Some people contrast the wisdom of eyes with the wisdom of numbers, as though they were irreconcilable truths, but in my own game I find the places where the two intertwine. The numbers are not exactly objective- not with the irregular and inconsistent way I count- but they rationalize my subjectivity. Maybe some can do this without counting. Maybe the great watchers of the game, the best scouts and coaches, the most cerebral players, are just doing fancystats without numbers, their eyes sharp enough to catch the small things and their experience sensible enough to weight them proportionally. But for an average watcher and terrible player like myself, the counting balances out the distortions of emotion. For I feel my game very strongly, the screaming frustration when a pass of mine gets intercepted, the smug superiority of a good poke check. But the way I feel about a play depends largely on the outcome. If the intercepted pass results in a breakaway and a goal, it will dominate my memories of my passing for that session. If, on the other hand, the player who picked off my pass is immediately forced into a turnover by my teammate and the gears switch back to offense, I might not remember it at all. Without counting, my sense of how I play will be entirely determined by the two or three most satisfying or painful moments in a session. The count forces me to notice a facet of how I play in the whole. It shows the round entirety of my abilities.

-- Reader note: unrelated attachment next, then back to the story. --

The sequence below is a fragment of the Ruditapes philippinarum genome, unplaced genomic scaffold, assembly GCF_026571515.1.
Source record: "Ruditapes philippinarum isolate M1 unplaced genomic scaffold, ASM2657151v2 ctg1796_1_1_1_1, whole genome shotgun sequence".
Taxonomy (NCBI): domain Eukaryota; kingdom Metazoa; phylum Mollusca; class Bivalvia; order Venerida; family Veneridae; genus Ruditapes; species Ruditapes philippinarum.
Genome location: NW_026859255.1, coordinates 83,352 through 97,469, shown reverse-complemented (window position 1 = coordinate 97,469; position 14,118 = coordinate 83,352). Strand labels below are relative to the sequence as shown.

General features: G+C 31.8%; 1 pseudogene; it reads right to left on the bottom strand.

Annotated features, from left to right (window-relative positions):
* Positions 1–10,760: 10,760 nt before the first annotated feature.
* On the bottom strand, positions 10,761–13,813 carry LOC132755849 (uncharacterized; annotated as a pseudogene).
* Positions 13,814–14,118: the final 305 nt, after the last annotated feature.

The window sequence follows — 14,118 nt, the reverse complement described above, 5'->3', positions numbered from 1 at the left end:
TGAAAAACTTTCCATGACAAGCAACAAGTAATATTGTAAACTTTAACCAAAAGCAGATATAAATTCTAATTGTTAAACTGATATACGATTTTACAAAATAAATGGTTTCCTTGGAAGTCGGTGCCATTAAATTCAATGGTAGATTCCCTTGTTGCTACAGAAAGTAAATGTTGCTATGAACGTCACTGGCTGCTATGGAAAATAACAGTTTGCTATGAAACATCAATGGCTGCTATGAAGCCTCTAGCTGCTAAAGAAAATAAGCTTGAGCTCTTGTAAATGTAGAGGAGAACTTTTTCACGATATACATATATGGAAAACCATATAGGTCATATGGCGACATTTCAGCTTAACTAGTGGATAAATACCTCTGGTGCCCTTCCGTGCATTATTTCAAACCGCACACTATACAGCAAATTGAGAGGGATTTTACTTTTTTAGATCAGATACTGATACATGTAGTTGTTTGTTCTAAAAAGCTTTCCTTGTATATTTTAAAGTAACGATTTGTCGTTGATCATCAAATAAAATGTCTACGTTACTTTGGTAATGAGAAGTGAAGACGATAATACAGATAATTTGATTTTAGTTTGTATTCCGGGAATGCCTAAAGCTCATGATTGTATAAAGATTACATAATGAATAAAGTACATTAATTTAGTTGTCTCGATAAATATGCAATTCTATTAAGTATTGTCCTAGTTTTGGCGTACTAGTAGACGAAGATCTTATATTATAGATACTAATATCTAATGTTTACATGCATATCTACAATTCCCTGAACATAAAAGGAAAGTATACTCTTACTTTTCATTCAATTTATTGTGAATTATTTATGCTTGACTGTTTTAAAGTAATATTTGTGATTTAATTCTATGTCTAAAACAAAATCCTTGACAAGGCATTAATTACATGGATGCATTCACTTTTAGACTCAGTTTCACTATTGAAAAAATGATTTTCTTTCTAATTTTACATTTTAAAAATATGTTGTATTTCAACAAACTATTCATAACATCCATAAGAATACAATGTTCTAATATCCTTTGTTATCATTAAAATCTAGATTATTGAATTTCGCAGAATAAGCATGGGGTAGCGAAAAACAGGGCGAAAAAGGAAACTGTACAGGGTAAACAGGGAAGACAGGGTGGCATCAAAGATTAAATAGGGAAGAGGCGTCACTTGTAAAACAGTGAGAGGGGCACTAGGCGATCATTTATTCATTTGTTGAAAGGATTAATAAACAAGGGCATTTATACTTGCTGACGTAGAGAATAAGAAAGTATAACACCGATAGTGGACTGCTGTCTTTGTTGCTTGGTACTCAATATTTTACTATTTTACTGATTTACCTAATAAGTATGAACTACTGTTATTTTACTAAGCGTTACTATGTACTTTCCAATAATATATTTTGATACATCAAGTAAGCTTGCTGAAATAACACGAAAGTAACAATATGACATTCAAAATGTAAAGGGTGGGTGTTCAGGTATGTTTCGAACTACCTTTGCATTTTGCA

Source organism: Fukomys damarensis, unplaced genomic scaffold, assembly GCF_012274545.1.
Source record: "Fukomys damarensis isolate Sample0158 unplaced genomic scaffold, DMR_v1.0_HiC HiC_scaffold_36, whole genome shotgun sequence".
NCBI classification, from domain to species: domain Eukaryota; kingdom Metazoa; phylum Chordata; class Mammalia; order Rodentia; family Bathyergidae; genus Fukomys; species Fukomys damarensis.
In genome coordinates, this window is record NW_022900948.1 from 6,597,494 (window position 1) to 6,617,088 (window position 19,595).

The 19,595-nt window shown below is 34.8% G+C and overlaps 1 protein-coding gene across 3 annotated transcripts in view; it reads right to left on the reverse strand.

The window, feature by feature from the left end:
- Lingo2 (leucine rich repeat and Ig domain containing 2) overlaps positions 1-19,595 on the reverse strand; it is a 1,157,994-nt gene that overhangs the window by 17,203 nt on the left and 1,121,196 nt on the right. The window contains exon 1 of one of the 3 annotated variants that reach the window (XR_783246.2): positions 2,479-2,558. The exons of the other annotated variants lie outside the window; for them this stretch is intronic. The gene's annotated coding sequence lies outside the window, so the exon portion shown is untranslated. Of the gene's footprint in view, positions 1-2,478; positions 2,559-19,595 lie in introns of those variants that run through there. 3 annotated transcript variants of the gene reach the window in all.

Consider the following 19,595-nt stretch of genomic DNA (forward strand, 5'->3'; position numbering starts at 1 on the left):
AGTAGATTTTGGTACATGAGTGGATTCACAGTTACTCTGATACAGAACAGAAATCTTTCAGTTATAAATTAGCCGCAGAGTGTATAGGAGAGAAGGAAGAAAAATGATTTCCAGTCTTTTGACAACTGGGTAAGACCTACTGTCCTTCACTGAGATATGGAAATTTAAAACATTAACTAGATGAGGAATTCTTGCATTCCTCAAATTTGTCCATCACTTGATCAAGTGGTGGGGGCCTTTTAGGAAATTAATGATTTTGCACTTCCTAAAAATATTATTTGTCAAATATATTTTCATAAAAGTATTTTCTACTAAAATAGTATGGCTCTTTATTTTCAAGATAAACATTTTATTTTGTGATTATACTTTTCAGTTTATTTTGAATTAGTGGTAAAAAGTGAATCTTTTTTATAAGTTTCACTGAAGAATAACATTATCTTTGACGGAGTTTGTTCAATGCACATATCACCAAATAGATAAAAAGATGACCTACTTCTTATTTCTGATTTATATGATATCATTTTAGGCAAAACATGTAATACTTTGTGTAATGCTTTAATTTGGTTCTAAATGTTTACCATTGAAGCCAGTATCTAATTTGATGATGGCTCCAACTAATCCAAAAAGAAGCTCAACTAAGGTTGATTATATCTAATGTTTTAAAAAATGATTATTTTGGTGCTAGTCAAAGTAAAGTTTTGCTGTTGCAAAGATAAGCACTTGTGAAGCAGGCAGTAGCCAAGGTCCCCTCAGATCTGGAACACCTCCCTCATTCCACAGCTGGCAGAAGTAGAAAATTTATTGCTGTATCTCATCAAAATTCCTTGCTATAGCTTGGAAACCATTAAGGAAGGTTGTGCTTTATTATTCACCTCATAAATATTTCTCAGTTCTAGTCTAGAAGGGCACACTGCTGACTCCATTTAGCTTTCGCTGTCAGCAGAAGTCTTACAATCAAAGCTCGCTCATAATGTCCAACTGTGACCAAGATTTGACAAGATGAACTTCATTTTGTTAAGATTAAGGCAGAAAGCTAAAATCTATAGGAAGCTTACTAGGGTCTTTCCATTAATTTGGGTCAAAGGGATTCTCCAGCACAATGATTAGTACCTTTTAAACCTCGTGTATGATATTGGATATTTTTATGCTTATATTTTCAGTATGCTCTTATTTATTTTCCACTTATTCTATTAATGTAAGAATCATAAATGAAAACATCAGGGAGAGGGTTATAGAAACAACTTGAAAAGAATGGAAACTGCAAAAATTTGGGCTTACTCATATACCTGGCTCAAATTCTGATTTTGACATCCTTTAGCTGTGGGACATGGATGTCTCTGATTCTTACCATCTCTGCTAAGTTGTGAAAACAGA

This is not to say I count everything all the time. I’m not lurking on the bench with an iPad and a spreadsheet tapping in numbers and graphing as I go. Nothing I do in my personal microstats play is serious enough to pass scientific standards. It’s not giving me a rigorous, objective assessment of my game. Rather, it provides a series of different lenses through which to look at what I’m trying to accomplish when I play and a different set of yardsticks by which to measure my successes and failures. Far from shutting down my sense of joy in playing, I’ve found that these small counts and averages actually add a whole other layer of pleasure, for in addition to the game against the opponents, there is now the game against myself, played not for big goals but for my wingers’ tinny shot attempts. It’s the only part of hockey where, lately, I’m starting to win more than I lose.